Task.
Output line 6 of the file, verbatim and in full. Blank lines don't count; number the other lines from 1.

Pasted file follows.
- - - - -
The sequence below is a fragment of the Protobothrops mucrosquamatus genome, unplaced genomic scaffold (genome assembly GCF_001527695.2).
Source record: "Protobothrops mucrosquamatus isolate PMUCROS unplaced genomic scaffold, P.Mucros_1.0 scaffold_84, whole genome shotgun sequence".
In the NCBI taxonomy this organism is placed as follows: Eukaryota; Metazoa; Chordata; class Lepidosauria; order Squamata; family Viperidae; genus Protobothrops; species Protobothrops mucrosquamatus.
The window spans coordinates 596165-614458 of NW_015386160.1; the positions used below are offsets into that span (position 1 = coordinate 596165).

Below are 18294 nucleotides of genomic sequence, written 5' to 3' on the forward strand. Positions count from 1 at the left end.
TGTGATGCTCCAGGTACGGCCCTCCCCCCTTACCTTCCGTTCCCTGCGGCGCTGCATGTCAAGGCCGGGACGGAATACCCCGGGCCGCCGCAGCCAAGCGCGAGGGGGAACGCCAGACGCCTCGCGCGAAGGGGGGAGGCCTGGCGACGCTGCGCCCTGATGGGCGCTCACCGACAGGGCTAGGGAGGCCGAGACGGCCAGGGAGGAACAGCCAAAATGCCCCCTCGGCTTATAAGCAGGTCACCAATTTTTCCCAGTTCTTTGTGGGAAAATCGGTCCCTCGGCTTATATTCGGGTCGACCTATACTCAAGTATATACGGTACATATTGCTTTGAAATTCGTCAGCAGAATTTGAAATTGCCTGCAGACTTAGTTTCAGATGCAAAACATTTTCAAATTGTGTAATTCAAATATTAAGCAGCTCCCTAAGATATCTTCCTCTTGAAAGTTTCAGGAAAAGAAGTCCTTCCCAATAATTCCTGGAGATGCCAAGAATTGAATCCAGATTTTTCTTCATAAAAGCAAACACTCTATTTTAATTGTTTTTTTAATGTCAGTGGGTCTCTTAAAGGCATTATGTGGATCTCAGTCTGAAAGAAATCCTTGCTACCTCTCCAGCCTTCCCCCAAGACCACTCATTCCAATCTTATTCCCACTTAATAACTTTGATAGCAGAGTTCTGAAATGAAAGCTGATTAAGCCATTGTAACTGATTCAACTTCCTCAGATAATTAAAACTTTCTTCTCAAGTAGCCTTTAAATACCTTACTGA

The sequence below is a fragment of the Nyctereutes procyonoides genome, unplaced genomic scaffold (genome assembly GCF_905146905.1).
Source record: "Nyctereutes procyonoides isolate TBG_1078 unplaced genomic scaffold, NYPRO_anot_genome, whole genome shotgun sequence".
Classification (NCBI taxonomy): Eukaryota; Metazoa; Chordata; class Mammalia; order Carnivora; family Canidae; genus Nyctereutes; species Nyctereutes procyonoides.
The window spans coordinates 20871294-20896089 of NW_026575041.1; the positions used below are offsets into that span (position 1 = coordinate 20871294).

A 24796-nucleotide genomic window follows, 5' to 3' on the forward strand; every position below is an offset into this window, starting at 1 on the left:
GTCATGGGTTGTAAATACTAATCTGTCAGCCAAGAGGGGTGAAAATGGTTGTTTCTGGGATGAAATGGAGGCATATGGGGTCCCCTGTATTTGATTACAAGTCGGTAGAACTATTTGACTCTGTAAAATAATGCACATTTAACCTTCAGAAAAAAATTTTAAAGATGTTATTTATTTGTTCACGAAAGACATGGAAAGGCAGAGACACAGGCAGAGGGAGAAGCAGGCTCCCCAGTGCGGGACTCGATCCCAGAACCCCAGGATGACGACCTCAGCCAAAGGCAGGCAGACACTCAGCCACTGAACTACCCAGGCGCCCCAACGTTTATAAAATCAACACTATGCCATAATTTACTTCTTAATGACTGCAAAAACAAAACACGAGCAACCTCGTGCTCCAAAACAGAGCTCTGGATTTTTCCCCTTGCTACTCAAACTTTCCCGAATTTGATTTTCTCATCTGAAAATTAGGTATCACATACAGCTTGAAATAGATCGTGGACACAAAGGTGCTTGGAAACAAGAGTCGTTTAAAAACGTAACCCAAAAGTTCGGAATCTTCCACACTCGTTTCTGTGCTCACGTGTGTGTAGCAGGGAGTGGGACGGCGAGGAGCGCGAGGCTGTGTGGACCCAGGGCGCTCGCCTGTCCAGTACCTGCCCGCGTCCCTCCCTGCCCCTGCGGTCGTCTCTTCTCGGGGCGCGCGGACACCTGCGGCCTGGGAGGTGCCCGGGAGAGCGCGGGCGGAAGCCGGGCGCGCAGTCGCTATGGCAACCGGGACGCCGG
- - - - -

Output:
TGTGATGCTCCAGGTACGGCCCTCCCCCCTTACCTTCCGTTCCCTGCGGCGCTGCATGTCAAGGCCGGGACGGAATACCCCGGGCCGCCGCAGCCAAGCGCGAGGGGGAACGCCAGACGCCTCGCGCGAAGGGGGGAGGCCTGGCGACGCTGCGCCCTGATGGGCGCTCACCGACAGGGCTAGGGAGGCCGAGACGGCCAGGGAGGAACAGCCAAAATGCCCCCTCGGCTTATAAGCAGGTCACCAATTTTTCCCAGTTCTTTGTGGGAAAATCGGTCCCTCGGCTTATATTCGGGTCGACCTATACTCAAGTATATACGGTACATATTGCTTTGAAATTCGTCAGCAGAATTTGAAATTGCCTGCAGACTTAGTTTCAGATGCAAAACATTTTCAAATTGTGTAATTCAAATATTAAGCAGCTCCCTAAGATATCTTCCTCTTGAAAGTTTCAGGAAAAGAAGTCCTTCCCAATAATTCCTGGAGATGCCAAGAATTGAATCCAGATTTTTCTTCATAAAAGCAAACACTCTATTTTAATTGTTTTTTTAATGTCAGTGGGTCTCTTAAAGGCATTATGTGGATCTCAGTCTGAAAGAAATCCTTGCTACCTCTCCAGCCTTCCCCCAAGACCACTCATTCCAATCTTATTCCCACTTAATAACTTTGATAGCAGAGTTCTGAAATGAAAGCTGATTAAGCCATTGTAACTGATTCAACTTCCTCAGATAATTAAAACTTTCTTCTCAAGTAGCCTTTAAATACCTTACTGA